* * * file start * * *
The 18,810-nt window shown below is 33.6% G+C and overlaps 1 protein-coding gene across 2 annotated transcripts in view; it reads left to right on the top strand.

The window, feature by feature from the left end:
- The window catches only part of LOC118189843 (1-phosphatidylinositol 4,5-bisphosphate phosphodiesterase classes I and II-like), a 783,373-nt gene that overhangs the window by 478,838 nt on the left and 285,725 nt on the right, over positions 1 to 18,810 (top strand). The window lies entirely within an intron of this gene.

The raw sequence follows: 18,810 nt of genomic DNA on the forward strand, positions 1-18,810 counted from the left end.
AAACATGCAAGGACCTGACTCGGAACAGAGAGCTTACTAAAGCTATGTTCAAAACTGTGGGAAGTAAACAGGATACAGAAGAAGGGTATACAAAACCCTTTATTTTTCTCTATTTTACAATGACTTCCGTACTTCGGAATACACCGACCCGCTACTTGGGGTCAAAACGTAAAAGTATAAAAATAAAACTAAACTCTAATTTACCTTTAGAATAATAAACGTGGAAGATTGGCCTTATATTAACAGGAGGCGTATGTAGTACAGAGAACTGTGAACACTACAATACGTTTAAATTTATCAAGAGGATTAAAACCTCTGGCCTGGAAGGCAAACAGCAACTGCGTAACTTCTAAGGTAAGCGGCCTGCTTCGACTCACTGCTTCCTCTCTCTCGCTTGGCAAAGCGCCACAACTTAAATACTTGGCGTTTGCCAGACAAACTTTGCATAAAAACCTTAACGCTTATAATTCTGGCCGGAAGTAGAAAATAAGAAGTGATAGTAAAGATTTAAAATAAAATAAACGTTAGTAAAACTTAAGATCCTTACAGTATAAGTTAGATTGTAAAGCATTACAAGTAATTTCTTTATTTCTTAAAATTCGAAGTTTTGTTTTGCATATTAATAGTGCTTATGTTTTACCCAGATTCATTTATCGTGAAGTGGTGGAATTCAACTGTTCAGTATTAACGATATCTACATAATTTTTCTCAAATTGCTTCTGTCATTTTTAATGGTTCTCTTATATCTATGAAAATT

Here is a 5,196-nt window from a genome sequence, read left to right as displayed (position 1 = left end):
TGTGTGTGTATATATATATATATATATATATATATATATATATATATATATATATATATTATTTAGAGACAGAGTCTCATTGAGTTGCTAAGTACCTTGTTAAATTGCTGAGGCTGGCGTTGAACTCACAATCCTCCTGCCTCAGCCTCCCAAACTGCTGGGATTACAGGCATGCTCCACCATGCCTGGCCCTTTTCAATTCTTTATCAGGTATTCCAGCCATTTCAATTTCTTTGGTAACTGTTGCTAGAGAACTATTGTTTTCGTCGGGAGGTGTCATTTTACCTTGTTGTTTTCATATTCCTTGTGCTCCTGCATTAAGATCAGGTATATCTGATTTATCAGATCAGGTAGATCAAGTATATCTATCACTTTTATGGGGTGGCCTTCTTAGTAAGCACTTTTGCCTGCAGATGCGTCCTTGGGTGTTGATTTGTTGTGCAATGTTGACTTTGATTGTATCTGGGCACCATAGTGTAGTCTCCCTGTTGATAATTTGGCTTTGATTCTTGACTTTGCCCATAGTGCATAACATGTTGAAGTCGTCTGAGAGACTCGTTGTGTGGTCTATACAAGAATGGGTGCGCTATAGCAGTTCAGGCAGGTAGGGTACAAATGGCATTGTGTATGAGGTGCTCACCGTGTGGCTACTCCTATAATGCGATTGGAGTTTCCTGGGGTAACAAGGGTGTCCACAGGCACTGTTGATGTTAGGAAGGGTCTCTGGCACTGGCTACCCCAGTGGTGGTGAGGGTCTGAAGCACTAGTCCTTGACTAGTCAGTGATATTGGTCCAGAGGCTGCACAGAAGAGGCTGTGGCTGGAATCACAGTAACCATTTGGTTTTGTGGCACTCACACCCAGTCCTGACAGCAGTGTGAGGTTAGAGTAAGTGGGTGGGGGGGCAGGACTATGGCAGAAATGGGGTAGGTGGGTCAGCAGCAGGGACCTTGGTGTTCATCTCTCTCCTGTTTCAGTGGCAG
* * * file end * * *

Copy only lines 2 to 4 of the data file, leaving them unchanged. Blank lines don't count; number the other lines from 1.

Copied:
The window, feature by feature from the left end:
- The window catches only part of LOC118189843 (1-phosphatidylinositol 4,5-bisphosphate phosphodiesterase classes I and II-like), a 783,373-nt gene that overhangs the window by 478,838 nt on the left and 285,725 nt on the right, over positions 1 to 18,810 (top strand). The window lies entirely within an intron of this gene.

The raw sequence follows: 18,810 nt of genomic DNA on the forward strand, positions 1-18,810 counted from the left end.